Thinking Anglicans

Support for the pastoral guidance on gender transition

We linked recently to reports of a meeting between three Church of England bishops and a delegation representing those who signed a petition some time ago asking the house of bishops to withdraw their guidance on using the existing Affirmation of Baptismal Faith liturgy to affirm trans people in their Christian faith after transition.

The website LGBTQ Faith UK has published a detailed critique of the most recent statement, which you can read here: Episcopally led, synodically governed.

The same website had earlier published a lengthy and detailed critique of the original petition. That can be found here: Why the bishops are right.

Both these analyses by Ann Reddecliffe  are commended for reading in full.

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David Runcorn
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David Runcorn

This is very helpful and good critical engagement. Thank you. Is there a reason why the two reports though written in the first person are not signed? I had to push long and hard before the names of those who wrote the original letter were made public. I felt it was an important principle. The group’s summary of the meeting is, as noted here, wholly from their own side and concerns. But since I am aware how widely the LLF is consulting people and groups I find their claim to have been invited to ‘join’ it rather over-blown frankly. Thank… Read more »

Erika Baker
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Erika Baker

The article says: “Whether that collation was someone with a pen and paper scrolling through the screens to see who had signed in their diocese or someone doing a statistical analysis of this publicly available information or something in between, collation and analysis is an inevitable result of putting large amounts of data into the public domain.” As the person who collated this information, I would just like to say that all that I did was to copy and paste the information on the website into an Excel file. The only difference from the website is that the website information… Read more »

Kate
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Kate

“I must say that having reread this article and the original open letter, I am led to wonder if the complaint is more about opposition to gender transition itself than to the actual guidance from the House of Bishops.”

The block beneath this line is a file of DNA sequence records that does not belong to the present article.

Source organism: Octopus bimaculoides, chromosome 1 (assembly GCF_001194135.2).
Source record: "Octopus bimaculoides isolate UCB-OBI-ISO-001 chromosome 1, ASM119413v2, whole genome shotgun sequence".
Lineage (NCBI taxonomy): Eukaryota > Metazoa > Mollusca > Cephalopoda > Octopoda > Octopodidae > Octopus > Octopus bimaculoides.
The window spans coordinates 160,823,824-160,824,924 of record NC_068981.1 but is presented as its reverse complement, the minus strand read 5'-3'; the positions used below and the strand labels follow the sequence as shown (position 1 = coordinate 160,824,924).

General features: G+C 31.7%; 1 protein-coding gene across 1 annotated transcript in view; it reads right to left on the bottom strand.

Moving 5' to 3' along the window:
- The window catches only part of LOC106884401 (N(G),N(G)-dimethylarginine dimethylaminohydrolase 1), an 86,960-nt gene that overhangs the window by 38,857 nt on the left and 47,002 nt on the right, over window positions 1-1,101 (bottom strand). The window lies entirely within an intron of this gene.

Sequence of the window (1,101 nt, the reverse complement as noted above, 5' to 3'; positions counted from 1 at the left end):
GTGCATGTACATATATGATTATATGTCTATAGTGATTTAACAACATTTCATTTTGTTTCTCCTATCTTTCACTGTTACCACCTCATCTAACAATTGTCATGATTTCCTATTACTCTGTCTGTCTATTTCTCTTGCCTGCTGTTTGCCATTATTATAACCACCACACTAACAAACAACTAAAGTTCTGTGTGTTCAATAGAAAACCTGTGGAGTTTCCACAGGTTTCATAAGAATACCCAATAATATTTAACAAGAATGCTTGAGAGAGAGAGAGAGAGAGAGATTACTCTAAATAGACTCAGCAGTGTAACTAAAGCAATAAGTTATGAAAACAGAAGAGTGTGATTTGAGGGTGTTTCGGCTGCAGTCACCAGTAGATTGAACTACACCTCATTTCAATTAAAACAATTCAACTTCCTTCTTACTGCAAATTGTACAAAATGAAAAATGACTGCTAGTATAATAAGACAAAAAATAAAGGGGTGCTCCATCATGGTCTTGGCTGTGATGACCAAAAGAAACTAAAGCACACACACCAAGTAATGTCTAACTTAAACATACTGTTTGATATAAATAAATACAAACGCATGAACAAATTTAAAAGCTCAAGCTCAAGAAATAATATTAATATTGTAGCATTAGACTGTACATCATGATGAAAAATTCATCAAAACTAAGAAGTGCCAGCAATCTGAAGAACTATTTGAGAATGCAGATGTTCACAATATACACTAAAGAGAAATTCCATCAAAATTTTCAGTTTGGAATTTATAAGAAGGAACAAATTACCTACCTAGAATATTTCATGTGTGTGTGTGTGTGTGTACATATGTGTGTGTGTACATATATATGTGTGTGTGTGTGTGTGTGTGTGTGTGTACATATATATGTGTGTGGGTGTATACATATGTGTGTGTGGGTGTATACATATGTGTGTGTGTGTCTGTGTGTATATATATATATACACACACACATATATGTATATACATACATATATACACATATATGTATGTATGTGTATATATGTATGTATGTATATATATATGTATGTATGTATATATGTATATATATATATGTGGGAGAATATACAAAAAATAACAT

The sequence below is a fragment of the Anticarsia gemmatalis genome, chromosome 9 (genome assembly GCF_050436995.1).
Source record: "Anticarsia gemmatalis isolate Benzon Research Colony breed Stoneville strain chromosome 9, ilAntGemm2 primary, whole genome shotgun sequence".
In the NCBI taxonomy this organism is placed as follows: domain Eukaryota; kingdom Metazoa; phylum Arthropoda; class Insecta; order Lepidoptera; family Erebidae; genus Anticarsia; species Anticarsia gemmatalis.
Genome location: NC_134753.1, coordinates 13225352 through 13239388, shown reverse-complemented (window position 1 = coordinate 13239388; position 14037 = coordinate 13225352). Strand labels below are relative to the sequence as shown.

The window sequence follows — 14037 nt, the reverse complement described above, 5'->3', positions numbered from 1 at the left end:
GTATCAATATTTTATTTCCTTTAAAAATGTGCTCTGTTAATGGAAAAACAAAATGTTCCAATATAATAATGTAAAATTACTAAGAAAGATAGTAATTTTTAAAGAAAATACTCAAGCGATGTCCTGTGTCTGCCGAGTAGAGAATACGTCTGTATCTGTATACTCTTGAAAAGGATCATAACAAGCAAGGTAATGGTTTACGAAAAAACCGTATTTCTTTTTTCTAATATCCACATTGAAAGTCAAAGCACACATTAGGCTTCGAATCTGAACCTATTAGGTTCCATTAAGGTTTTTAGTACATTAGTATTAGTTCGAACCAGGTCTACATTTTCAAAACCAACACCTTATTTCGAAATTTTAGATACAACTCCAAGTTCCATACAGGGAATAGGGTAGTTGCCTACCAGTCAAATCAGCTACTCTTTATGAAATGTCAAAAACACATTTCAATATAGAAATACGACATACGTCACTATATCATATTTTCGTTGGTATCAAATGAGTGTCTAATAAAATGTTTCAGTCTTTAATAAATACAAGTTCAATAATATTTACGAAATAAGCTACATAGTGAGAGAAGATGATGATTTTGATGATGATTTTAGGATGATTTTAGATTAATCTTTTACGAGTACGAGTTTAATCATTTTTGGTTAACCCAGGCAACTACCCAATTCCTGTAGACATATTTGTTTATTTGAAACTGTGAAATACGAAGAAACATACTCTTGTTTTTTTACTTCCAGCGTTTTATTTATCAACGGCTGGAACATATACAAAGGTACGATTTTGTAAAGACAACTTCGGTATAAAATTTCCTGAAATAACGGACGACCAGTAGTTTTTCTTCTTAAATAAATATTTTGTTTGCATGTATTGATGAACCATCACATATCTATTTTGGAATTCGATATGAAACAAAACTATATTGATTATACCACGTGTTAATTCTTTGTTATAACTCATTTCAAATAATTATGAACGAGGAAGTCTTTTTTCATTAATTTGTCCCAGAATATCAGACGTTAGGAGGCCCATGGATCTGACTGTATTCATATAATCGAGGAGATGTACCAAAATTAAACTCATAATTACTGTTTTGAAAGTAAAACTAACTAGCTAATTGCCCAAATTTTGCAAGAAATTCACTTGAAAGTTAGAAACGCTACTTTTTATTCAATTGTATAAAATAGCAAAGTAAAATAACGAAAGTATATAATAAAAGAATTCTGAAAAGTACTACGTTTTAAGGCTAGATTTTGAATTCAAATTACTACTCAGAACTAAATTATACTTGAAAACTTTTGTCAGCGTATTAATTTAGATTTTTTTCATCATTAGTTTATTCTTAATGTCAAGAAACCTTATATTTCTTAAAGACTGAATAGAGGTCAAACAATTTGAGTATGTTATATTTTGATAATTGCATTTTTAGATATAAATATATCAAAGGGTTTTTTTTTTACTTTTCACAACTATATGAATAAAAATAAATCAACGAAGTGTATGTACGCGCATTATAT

I am pretty sure that is the case and that a large part of the objection to the guidance is a fundamental dislike of anything which normalises or validates transition

Anne Lee
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Anne Lee

Thank you so much for pointing us to these very helpful critiques. One thing that bothers me is that they are anonymous, other than that they come from LGBTQ Faith UK. Would it be possible for the author(s) to add their name(s) to their critiques? Thank you David Runcorn for making this point so helpfully and for giving us the background to the publishing of the names of those who wrote the ‘original letter’.

Kate
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Kate

Why does anonymity bother you?

In this context there may well be LGBTI members of the church who are not out. Wanting all LGBTI contributors to be out is oppressive IMO.

Anne Lee
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Anne Lee

Kate, you make a very good point. I appreciate that some LGBTI people may not be ‘out’ and that is, of course, a major concern, because it demonstrates that the church is not a safe place for them. Which we knew, sadly, already. But anonymity bothers me because it is so easy to hide behind anonymity (cf the problems people have with anonymous ‘trolls’). Secrecy should have no place in the church and anonymity is secrecy. I realise that it is a dilemma, but is there not somebody behind LGBTQ Faith UK who is not able to put their name… Read more »

Ann Reddecliffe